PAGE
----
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Mammalian transcription factor A is a core component of the mitochondrial transcription machinery

Journal article
Authors Yonghong Shi
Anke Dierckx
Paulina Wanrooij
Sjoerd Wanrooij
N. G. Larsson
Marcus Wilhelmsson
Maria Falkenberg
Claes M Gustafsson
Published in Proceedings of the National Academy of Science of the United States of America
Volume 109
Issue 41
Pages 16510-16515
ISSN 0027-8424
Publication year 2012
Published at Institute of Biomedicine, Department of Medical Biochemistry and Cell Biology
Pages 16510-16515
Language en
Links dx.doi.org/10.1073/pnas.1119738109
Subject categories Biophysical chemistry, Spectroscopy, Biochemistry, Molecular biology

Abstract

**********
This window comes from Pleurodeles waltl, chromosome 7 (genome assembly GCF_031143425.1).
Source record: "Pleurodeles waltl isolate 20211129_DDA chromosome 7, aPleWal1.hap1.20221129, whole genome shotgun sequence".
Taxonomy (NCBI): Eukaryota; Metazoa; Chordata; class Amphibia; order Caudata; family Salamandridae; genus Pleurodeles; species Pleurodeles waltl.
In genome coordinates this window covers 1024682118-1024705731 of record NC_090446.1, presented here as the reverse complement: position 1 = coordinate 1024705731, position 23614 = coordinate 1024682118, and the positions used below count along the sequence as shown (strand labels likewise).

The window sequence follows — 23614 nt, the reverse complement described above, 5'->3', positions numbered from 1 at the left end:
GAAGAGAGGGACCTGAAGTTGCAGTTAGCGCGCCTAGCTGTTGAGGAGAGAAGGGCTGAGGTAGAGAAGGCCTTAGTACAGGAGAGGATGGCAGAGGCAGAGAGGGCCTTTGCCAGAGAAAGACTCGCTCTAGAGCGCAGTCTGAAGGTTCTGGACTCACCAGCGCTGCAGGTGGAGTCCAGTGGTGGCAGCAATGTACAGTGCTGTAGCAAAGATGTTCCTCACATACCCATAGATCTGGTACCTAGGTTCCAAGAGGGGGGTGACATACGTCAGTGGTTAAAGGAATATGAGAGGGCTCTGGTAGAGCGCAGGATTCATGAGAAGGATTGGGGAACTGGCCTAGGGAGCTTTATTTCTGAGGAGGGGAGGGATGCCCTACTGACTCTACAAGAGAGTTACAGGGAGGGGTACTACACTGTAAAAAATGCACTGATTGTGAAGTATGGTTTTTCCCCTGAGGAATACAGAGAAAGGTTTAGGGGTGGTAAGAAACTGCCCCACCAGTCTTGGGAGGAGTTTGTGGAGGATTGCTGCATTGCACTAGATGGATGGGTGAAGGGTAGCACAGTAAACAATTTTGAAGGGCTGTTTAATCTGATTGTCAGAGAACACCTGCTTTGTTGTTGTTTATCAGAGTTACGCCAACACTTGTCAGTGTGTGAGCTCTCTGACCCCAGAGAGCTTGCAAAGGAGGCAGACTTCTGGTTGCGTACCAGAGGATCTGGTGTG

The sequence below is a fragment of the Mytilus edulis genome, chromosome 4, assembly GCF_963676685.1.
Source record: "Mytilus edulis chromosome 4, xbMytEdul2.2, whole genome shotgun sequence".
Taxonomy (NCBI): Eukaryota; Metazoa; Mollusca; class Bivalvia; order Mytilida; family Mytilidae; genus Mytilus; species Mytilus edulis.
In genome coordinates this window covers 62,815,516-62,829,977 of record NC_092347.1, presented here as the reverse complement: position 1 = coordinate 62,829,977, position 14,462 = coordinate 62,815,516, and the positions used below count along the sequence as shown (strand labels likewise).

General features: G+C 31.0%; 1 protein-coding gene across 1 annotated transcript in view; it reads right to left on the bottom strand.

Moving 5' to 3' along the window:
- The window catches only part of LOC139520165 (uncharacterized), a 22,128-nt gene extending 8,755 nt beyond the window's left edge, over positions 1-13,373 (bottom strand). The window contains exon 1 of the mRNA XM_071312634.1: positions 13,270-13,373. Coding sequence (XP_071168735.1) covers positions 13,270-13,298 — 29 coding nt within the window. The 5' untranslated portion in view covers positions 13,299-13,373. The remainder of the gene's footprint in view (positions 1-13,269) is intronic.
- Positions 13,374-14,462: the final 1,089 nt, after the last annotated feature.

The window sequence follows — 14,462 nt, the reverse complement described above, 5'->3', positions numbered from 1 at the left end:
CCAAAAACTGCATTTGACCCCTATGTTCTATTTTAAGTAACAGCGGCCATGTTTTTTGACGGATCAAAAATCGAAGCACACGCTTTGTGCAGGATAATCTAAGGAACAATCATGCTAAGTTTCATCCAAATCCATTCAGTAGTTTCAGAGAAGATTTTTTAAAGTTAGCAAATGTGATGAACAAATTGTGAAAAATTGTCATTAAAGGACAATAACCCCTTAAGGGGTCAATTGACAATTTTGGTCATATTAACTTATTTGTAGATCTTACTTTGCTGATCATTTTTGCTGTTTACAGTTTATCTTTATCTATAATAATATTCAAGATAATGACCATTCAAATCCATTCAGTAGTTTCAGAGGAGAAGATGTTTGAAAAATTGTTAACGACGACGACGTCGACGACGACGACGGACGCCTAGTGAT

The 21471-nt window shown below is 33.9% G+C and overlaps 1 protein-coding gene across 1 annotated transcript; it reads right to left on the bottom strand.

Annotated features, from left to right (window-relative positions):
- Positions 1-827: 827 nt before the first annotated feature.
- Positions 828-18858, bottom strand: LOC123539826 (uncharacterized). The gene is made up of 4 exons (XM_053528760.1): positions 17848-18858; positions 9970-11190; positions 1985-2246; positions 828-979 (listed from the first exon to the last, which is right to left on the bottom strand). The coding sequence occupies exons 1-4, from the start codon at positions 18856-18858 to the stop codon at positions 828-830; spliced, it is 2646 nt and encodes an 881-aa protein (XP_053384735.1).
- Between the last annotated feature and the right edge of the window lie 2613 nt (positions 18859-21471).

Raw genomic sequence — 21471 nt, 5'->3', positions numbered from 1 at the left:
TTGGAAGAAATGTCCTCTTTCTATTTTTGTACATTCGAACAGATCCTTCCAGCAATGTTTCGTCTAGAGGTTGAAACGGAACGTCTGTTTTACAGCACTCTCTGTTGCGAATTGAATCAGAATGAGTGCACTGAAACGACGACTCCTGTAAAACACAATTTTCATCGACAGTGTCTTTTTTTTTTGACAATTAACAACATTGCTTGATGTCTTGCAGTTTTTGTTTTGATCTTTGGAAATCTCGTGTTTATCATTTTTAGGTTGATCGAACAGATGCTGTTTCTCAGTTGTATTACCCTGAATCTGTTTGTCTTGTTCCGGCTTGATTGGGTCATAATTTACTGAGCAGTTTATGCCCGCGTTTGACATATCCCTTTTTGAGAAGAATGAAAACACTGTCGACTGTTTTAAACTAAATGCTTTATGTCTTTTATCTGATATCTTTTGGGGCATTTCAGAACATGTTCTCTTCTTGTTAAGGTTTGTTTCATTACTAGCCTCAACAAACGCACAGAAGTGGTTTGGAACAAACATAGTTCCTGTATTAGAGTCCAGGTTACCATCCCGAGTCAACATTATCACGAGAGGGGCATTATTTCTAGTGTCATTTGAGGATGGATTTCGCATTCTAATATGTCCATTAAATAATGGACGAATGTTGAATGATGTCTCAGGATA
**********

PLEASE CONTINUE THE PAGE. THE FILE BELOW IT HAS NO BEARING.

Transcription factor A (TFAM) functions as a DNA packaging factor in mammalian mitochondria. TFAM also binds sequence-specifically to sites immediately upstream of mitochondrial promoters, but there are conflicting data regarding its role as a core component of the mitochondrial transcription machinery. We here demonstrate that TFAM is required for transcription in mitochondrial extracts as well as in a reconstituted in vitro transcription system. The absolute requirement of TFAM can be relaxed by conditions that allow DNA breathing, i.e., low salt concentrations or negatively supercoiled DNA templates. The situation is thus very similar to that described in nuclear RNA polymerase II-dependent transcription, in which the free energy of supercoiling can circumvent the need for a subset of basal transcription factors at specific promoters. In agreement with these observations, we demonstrate that TFAM has the capacity to induce negative supercoils in DNA, and, using the recently developed nucleobase analog FRET-pair tC(O)-tC(nitro), we find that TFAM distorts significantly the DNA structure. Our findings differ from recent observations reporting that TFAM is not a core component of the mitochondrial transcription machinery. Instead, our findings support a model in which TFAM is absolutely required to recruit the transcription machinery during initiation of transcription.

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